As a Preschool-3rd grade school, we are committed to supporting learning, engagement, and the overall well-being of our children.
Homework at Brittan Acres
- Out of classroom learning will vary according to a student’s grade level, ability, need and interests, whenever possible.
- All students will be expected to read and talk about books each day. (Read alouds and turn-taking count!)
- Daily practice in math may be assigned in order to support skill mastery, as determined by teacher observations of student progress.
- Additional assignments may occasionally be given when outside of class activities will deepen student-driven learning and/or project-based learning in the classroom.
- Some students may need more time or different resources to meet grade level standards. Teachers and parents will work together to set goals, develop a support plan, and monitor progress.
- We recognize that learning happens throughout a child’s day, and that children are most engaged when they are pursuing their own goals. We want to help make room in our students’ day for all kinds of learning!
Our staff engaged in a series of evidence-based conversations about what young children need in order to thrive. In addition, Superintendent Baker and our Board of Trustees continue to engage in community conversations about a revised district homework policy TK-Grade 8, how it will support our strategic plan, and the district’s next steps towards adoption of a new policy. The following key points from research and our experience have been highlighted along this journey:
- Homework assignments should be purposeful, meaningful, and tailored to the individual needs of students
- Daily reading is key to each child’s long-term success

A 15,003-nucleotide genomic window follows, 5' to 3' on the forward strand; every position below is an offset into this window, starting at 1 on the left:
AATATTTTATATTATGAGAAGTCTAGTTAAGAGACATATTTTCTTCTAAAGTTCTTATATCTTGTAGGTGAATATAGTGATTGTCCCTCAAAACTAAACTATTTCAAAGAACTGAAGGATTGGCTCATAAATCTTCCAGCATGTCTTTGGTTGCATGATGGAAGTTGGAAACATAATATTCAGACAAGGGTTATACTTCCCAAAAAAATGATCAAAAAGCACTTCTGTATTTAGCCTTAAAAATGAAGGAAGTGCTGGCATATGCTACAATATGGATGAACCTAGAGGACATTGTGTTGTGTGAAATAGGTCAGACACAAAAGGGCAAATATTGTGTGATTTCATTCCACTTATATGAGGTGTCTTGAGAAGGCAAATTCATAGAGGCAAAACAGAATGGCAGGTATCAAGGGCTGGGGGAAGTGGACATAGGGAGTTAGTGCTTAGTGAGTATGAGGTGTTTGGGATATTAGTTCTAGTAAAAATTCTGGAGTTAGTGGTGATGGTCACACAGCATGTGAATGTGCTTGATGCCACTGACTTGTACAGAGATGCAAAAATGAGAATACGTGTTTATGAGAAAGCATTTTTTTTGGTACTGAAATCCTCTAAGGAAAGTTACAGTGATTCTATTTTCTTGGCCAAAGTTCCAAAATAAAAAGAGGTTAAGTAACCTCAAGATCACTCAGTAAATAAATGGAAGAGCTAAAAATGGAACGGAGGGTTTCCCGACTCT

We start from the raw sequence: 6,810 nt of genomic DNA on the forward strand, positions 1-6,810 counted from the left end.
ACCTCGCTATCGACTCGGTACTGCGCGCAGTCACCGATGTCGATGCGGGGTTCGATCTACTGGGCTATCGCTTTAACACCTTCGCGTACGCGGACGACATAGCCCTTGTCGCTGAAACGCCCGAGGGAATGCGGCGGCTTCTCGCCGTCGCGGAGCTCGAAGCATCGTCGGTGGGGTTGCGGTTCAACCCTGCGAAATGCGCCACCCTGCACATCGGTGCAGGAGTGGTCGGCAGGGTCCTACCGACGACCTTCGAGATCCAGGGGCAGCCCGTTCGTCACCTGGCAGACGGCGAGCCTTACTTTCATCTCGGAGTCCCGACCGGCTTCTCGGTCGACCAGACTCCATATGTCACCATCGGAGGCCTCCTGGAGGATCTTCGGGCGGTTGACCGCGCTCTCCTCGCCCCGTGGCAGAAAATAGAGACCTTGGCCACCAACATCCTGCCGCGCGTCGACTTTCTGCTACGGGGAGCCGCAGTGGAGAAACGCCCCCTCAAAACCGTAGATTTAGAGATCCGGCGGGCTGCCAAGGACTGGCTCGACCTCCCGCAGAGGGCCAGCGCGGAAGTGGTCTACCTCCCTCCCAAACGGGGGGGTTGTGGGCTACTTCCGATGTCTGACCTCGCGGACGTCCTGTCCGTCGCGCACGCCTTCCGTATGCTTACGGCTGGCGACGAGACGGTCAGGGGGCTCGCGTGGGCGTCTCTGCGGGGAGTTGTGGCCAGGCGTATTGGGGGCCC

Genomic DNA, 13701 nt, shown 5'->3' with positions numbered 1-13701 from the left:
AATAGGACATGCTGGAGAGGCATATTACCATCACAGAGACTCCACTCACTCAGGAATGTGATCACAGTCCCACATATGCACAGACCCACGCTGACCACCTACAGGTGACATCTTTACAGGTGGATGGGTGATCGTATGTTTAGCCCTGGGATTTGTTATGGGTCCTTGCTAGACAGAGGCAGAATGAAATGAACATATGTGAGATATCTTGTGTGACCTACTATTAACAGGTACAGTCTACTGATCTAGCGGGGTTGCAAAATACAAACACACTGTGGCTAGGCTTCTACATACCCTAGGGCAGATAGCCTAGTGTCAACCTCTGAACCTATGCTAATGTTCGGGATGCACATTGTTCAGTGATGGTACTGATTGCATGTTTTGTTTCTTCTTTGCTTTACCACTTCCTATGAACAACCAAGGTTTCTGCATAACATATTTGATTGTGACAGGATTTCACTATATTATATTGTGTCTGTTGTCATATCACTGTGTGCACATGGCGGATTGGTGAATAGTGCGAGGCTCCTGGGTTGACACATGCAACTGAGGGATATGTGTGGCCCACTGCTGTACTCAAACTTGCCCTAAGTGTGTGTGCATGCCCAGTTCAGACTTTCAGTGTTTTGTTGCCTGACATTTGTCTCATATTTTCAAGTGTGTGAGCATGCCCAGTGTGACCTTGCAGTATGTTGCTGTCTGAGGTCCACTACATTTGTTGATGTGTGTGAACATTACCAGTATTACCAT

- Development of organizational work habits and self-discipline are crucial. These skills can be developed in a variety of ways at home and at school, not only through the completion of homework
- Family time, play time, and down time are important for all children
At Brittan Acres, we’re building on these principles and considering what this means in a preschool-third grade environment.
Research tells us that assigning all students the same homework does not improve learning. Children learn at different paces and in different ways, thriving when they can practice with guidance at a level just beyond their independent “learning zone.”
Play and Passions
Young children need extensive time each day for free play and to explore personal passions in the arts, sciences, athletics and more! After school hours provide an important block of time for these essentials. For young children, play is the primary vehicle for learning.
Elementary students are learning how to contribute to their classrooms and their households, pitching in to help with age appropriate responsibilities. After school can be a wonderful time to learn how to help out around the house and take care of pets. These hands-on opportunities build independence and a sense of self-efficacy.
Connections and Conversations
Young children need daily opportunities to connect with their families. Dinner table conversations, game nights, and family fun build strong kids! We know these connections are more possible when there is more free time for families in the evenings.
Sleep is essential for emotional well-being, physical health, and learning. Health professionals recommend 10-13 hours a sleep each night for children ages 3-5 and 9-11 hours for children ages 6-13. As a community, let’s work together to prioritize sleep and help our kids feel ready and excited for the next school day!
To find the SCSD homework policy, please go to: http://www.scsdk8.org/wp-content/uploads/BP-6154-Homework-.pdf
Find our strategic plan at: